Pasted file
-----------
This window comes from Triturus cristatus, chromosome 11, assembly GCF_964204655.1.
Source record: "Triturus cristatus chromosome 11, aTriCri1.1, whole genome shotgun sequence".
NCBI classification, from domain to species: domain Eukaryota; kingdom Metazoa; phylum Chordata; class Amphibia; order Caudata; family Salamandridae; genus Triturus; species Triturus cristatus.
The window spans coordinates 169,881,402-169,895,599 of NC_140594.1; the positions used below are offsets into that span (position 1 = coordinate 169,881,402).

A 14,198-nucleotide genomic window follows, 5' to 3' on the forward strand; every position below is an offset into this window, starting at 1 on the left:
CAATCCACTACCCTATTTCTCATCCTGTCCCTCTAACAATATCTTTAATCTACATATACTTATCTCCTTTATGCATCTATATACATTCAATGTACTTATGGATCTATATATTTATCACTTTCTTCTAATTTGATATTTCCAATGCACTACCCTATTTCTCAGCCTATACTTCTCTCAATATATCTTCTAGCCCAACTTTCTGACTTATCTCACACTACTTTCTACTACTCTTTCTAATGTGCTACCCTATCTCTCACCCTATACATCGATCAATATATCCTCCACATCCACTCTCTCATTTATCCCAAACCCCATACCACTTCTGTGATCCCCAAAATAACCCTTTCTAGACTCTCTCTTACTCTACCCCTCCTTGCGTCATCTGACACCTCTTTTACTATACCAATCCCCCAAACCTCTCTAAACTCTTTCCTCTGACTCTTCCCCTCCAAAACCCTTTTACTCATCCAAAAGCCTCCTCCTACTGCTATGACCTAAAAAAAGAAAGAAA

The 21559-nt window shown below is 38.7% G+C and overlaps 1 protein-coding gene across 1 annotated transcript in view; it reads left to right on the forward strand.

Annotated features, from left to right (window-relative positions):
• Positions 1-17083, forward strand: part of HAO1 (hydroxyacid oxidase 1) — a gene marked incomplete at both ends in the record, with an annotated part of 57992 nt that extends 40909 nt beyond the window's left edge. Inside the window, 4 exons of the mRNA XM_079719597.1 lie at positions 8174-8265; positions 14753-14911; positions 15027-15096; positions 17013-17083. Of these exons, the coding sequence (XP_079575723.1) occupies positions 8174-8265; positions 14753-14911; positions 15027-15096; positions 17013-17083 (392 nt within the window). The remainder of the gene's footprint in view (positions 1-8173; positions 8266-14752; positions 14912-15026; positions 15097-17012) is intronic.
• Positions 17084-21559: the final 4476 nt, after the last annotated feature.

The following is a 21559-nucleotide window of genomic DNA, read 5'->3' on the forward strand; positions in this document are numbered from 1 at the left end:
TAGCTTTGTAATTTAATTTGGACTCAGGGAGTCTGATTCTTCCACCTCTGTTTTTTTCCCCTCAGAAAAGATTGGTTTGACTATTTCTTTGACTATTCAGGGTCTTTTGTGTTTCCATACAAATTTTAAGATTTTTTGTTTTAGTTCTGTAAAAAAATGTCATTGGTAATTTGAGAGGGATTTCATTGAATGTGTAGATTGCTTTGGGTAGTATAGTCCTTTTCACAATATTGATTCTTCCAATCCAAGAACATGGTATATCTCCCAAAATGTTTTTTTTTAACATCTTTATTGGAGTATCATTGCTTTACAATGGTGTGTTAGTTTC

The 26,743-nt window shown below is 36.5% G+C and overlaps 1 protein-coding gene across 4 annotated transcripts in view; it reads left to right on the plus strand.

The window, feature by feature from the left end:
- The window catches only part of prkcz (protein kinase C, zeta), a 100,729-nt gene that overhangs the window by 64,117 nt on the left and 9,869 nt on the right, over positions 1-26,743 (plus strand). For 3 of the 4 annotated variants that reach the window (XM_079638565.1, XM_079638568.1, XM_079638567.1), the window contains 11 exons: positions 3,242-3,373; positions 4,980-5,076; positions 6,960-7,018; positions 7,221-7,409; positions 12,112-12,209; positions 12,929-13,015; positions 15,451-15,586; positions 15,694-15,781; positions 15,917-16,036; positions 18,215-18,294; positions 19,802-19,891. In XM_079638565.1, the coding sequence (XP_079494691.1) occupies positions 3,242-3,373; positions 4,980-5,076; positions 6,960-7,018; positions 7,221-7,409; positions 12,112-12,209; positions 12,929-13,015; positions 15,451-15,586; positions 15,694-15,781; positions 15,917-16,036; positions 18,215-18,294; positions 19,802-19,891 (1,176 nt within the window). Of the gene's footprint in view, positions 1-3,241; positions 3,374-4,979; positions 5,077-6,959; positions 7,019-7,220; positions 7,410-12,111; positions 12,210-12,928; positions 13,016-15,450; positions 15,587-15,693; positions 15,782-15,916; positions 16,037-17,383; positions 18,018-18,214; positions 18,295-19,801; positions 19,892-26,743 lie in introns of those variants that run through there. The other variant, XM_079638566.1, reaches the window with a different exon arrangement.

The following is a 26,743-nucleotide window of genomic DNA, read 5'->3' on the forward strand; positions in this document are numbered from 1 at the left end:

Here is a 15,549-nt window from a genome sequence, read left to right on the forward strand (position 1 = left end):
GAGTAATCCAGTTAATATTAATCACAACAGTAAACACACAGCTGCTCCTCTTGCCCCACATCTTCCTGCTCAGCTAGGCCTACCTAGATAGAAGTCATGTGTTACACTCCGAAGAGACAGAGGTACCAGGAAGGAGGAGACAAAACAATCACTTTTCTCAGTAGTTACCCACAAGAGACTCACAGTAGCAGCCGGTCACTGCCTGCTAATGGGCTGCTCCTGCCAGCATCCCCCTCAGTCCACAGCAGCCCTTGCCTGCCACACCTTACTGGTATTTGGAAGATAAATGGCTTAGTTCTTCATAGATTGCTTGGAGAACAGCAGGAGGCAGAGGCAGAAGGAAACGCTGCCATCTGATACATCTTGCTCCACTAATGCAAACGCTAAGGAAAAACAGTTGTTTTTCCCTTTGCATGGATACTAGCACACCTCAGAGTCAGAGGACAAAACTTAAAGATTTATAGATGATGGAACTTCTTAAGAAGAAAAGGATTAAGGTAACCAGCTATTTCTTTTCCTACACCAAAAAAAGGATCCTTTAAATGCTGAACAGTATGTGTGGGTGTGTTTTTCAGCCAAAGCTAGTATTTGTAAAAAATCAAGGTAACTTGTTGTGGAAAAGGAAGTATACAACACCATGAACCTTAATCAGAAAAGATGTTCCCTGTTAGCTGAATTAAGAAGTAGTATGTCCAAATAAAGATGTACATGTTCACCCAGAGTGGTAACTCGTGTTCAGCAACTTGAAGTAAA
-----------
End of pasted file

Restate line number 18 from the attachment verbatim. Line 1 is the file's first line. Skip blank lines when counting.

GAGTAATCCAGTTAATATTAATCACAACAGTAAACACACAGCTGCTCCTCTTGCCCCACATCTTCCTGCTCAGCTAGGCCTACCTAGATAGAAGTCATGTGTTACACTCCGAAGAGACAGAGGTACCAGGAAGGAGGAGACAAAACAATCACTTTTCTCAGTAGTTACCCACAAGAGACTCACAGTAGCAGCCGGTCACTGCCTGCTAATGGGCTGCTCCTGCCAGCATCCCCCTCAGTCCACAGCAGCCCTTGCCTGCCACACCTTACTGGTATTTGGAAGATAAATGGCTTAGTTCTTCATAGATTGCTTGGAGAACAGCAGGAGGCAGAGGCAGAAGGAAACGCTGCCATCTGATACATCTTGCTCCACTAATGCAAACGCTAAGGAAAAACAGTTGTTTTTCCCTTTGCATGGATACTAGCACACCTCAGAGTCAGAGGACAAAACTTAAAGATTTATAGATGATGGAACTTCTTAAGAAGAAAAGGATTAAGGTAACCAGCTATTTCTTTTCCTACACCAAAAAAAGGATCCTTTAAATGCTGAACAGTATGTGTGGGTGTGTTTTTCAGCCAAAGCTAGTATTTGTAAAAAATCAAGGTAACTTGTTGTGGAAAAGGAAGTATACAACACCATGAACCTTAATCAGAAAAGATGTTCCCTGTTAGCTGAATTAAGAAGTAGTATGTCCAAATAAAGATGTACATGTTCACCCAGAGTGGTAACTCGTGTTCAGCAACTTGAAGTAAA